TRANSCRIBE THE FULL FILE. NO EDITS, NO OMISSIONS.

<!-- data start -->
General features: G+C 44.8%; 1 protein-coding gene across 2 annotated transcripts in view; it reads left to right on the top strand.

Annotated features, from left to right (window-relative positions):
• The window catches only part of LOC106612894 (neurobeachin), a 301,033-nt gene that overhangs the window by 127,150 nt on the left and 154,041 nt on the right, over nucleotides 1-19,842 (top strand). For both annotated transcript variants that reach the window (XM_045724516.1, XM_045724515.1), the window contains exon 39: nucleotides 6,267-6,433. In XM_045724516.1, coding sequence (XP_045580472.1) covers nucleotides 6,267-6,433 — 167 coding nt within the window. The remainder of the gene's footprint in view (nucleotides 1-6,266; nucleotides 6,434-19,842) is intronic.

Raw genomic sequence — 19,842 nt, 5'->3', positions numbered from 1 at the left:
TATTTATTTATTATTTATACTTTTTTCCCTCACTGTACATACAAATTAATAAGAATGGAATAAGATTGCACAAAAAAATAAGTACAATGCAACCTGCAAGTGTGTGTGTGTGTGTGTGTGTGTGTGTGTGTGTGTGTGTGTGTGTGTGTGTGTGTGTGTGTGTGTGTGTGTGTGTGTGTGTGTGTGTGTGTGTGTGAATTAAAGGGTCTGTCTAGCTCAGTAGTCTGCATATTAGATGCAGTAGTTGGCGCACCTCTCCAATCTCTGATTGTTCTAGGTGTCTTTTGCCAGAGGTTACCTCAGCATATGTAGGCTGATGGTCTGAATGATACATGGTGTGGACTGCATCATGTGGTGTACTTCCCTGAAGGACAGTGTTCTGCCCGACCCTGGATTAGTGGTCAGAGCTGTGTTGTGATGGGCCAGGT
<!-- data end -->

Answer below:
General features: G+C 44.8%; 1 protein-coding gene across 2 annotated transcripts in view; it reads left to right on the top strand.

Annotated features, from left to right (window-relative positions):
• The window catches only part of LOC106612894 (neurobeachin), a 301,033-nt gene that overhangs the window by 127,150 nt on the left and 154,041 nt on the right, over nucleotides 1-19,842 (top strand). For both annotated transcript variants that reach the window (XM_045724516.1, XM_045724515.1), the window contains exon 39: nucleotides 6,267-6,433. In XM_045724516.1, coding sequence (XP_045580472.1) covers nucleotides 6,267-6,433 — 167 coding nt within the window. The remainder of the gene's footprint in view (nucleotides 1-6,266; nucleotides 6,434-19,842) is intronic.

Raw genomic sequence — 19,842 nt, 5'->3', positions numbered from 1 at the left:
TATTTATTTATTATTTATACTTTTTTCCCTCACTGTACATACAAATTAATAAGAATGGAATAAGATTGCACAAAAAAATAAGTACAATGCAACCTGCAAGTGTGTGTGTGTGTGTGTGTGTGTGTGTGTGTGTGTGTGTGTGTGTGTGTGTGTGTGTGTGTGTGTGTGTGTGTGTGTGTGTGTGTGTGTGTGTGTGAATTAAAGGGTCTGTCTAGCTCAGTAGTCTGCATATTAGATGCAGTAGTTGGCGCACCTCTCCAATCTCTGATTGTTCTAGGTGTCTTTTGCCAGAGGTTACCTCAGCATATGTAGGCTGATGGTCTGAATGATACATGGTGTGGACTGCATCATGTGGTGTACTTCCCTGAAGGACAGTGTTCTGCCCGACCCTGGATTAGTGGTCAGAGCTGTGTTGTGATGGGCCAGGT